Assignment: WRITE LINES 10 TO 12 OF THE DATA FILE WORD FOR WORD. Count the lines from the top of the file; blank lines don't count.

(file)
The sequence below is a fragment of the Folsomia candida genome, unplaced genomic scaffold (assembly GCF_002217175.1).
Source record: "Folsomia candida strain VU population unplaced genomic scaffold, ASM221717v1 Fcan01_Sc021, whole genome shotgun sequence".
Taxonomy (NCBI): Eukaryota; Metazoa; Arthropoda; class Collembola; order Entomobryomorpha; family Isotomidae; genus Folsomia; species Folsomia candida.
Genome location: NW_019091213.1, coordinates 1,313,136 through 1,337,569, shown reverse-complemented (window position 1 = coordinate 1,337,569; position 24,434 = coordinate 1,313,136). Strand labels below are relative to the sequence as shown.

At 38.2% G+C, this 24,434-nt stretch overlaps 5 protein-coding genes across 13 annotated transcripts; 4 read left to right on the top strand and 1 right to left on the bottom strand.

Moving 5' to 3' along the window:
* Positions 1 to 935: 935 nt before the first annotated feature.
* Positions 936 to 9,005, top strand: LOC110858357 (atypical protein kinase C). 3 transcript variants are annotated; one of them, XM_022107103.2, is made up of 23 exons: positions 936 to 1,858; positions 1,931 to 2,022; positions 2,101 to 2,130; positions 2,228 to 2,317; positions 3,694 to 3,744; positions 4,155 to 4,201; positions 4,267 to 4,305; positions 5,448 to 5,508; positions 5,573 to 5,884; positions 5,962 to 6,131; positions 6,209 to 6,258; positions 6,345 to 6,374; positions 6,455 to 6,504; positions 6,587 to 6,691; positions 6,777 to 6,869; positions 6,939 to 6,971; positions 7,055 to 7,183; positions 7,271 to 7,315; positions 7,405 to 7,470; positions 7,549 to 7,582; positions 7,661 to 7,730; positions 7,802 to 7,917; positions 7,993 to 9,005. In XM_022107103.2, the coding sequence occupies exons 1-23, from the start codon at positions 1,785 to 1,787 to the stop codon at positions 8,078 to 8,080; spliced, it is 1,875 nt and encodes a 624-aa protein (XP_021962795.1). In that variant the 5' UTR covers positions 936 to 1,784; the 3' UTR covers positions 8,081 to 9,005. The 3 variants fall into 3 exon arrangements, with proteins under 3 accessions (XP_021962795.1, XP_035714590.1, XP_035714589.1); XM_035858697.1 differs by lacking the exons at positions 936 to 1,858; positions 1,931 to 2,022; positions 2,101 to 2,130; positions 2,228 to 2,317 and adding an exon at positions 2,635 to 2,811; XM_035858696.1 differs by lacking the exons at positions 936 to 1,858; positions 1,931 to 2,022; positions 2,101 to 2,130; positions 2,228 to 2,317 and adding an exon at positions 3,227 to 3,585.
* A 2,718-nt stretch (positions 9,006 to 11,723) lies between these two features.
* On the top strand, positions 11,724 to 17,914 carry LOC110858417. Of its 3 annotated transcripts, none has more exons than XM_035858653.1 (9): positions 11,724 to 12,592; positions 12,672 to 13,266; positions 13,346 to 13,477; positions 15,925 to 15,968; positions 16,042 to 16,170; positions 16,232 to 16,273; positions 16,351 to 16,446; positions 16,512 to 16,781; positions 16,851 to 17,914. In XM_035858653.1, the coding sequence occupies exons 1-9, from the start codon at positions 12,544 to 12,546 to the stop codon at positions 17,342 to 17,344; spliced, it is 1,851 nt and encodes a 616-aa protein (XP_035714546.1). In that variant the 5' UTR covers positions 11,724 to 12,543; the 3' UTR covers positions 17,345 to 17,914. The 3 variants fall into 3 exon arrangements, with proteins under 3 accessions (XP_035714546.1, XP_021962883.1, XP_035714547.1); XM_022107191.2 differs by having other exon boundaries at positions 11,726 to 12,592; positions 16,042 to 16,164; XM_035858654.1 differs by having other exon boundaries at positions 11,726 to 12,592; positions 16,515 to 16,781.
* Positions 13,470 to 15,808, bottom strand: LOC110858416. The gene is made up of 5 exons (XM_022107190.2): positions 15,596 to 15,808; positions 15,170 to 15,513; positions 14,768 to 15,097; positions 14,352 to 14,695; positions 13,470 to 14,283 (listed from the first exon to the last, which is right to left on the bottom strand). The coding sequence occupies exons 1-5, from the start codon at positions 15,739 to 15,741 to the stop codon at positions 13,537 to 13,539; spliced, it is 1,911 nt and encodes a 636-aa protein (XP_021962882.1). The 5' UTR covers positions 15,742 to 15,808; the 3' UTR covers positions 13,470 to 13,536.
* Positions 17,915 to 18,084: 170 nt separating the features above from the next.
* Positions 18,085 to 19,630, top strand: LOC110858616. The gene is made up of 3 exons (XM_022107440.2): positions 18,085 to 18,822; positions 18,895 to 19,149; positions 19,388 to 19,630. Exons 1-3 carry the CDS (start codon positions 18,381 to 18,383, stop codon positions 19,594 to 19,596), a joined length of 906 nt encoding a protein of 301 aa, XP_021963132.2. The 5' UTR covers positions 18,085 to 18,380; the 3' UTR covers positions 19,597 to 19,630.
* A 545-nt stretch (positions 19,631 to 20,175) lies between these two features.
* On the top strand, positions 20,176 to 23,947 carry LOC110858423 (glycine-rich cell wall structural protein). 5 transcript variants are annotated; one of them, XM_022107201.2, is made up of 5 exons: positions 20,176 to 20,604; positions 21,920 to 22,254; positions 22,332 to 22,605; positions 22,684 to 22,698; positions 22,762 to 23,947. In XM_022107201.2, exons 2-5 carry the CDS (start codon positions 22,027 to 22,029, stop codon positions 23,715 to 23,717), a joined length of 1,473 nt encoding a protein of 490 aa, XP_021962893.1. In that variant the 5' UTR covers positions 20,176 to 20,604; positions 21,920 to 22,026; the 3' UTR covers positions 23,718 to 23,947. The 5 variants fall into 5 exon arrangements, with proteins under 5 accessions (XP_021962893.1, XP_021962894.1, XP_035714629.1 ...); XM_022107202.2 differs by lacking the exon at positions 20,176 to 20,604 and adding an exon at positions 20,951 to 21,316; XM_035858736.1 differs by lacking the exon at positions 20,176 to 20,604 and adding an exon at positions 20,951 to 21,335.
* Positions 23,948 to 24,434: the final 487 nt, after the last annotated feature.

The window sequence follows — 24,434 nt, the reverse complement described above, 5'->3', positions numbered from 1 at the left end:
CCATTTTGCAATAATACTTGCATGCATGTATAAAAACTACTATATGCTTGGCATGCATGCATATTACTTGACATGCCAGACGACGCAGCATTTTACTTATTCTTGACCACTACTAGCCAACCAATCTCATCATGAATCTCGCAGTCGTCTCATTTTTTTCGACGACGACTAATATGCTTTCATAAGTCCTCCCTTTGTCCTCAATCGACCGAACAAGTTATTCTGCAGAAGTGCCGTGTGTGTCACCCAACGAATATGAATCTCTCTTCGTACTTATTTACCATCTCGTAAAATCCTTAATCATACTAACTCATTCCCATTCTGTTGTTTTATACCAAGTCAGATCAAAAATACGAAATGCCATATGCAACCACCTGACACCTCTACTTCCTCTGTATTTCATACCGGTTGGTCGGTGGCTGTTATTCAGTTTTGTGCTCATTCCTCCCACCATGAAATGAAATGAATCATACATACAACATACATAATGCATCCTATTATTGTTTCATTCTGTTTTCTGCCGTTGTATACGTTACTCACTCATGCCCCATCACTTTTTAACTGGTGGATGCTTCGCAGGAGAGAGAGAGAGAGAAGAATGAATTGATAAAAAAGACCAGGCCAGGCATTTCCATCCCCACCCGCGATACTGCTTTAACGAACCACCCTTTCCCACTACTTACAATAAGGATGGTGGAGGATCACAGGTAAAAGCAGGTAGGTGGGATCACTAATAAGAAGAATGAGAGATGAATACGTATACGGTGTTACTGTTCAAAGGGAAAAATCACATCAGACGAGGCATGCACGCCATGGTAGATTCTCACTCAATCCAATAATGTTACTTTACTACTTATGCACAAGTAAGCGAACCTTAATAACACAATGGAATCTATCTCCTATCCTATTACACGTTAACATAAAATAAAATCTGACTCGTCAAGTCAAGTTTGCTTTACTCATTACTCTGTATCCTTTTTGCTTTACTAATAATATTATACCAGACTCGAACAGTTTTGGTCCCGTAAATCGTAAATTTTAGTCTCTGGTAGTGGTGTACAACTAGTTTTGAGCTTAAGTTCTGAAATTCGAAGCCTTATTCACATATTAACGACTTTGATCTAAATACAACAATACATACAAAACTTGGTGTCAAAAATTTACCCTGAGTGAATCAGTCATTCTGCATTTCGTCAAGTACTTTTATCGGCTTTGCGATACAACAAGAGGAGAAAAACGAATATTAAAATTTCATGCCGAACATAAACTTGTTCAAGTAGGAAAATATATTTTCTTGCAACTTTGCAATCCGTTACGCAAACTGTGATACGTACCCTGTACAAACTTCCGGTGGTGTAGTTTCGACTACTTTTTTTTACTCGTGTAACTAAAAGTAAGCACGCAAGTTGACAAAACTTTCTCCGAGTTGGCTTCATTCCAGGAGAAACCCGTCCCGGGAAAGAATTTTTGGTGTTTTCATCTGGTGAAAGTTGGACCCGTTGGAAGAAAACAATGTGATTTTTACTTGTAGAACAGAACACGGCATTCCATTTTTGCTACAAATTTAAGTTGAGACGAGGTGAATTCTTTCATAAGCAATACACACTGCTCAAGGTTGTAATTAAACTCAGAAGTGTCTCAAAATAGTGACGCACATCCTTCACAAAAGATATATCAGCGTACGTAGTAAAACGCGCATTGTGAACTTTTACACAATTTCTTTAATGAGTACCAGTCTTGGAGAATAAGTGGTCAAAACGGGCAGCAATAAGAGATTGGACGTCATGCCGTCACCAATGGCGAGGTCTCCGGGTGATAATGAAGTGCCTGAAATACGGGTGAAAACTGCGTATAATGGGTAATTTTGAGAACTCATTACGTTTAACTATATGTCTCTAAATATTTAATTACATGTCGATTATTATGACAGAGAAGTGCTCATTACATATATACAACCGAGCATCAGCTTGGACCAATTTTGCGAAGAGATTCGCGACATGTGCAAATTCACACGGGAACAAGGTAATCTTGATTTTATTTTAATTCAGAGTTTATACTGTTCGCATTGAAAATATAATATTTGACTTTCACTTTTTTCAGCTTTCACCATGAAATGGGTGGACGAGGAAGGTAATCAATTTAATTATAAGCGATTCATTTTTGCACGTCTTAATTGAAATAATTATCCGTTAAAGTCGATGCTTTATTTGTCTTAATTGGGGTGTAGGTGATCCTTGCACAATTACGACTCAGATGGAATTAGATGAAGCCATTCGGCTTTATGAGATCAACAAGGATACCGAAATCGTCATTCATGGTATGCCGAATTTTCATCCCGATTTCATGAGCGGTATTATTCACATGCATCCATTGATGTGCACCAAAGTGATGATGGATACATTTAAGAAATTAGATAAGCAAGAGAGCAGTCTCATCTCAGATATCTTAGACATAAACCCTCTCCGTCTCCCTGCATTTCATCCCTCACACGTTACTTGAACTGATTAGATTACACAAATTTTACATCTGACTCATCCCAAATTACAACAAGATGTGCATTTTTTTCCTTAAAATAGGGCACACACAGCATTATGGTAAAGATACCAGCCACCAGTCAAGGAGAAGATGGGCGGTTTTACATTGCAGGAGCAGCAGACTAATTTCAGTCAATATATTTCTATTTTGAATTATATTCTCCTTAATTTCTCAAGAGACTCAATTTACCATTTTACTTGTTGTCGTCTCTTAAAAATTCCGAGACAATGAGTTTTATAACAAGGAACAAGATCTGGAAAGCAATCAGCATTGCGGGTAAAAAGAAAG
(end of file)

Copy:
* On the top strand, positions 11,724 to 17,914 carry LOC110858417. Of its 3 annotated transcripts, none has more exons than XM_035858653.1 (9): positions 11,724 to 12,592; positions 12,672 to 13,266; positions 13,346 to 13,477; positions 15,925 to 15,968; positions 16,042 to 16,170; positions 16,232 to 16,273; positions 16,351 to 16,446; positions 16,512 to 16,781; positions 16,851 to 17,914. In XM_035858653.1, the coding sequence occupies exons 1-9, from the start codon at positions 12,544 to 12,546 to the stop codon at positions 17,342 to 17,344; spliced, it is 1,851 nt and encodes a 616-aa protein (XP_035714546.1). In that variant the 5' UTR covers positions 11,724 to 12,543; the 3' UTR covers positions 17,345 to 17,914. The 3 variants fall into 3 exon arrangements, with proteins under 3 accessions (XP_035714546.1, XP_021962883.1, XP_035714547.1); XM_022107191.2 differs by having other exon boundaries at positions 11,726 to 12,592; positions 16,042 to 16,164; XM_035858654.1 differs by having other exon boundaries at positions 11,726 to 12,592; positions 16,515 to 16,781.
* Positions 13,470 to 15,808, bottom strand: LOC110858416. The gene is made up of 5 exons (XM_022107190.2): positions 15,596 to 15,808; positions 15,170 to 15,513; positions 14,768 to 15,097; positions 14,352 to 14,695; positions 13,470 to 14,283 (listed from the first exon to the last, which is right to left on the bottom strand). The coding sequence occupies exons 1-5, from the start codon at positions 15,739 to 15,741 to the stop codon at positions 13,537 to 13,539; spliced, it is 1,911 nt and encodes a 636-aa protein (XP_021962882.1). The 5' UTR covers positions 15,742 to 15,808; the 3' UTR covers positions 13,470 to 13,536.
* Positions 17,915 to 18,084: 170 nt separating the features above from the next.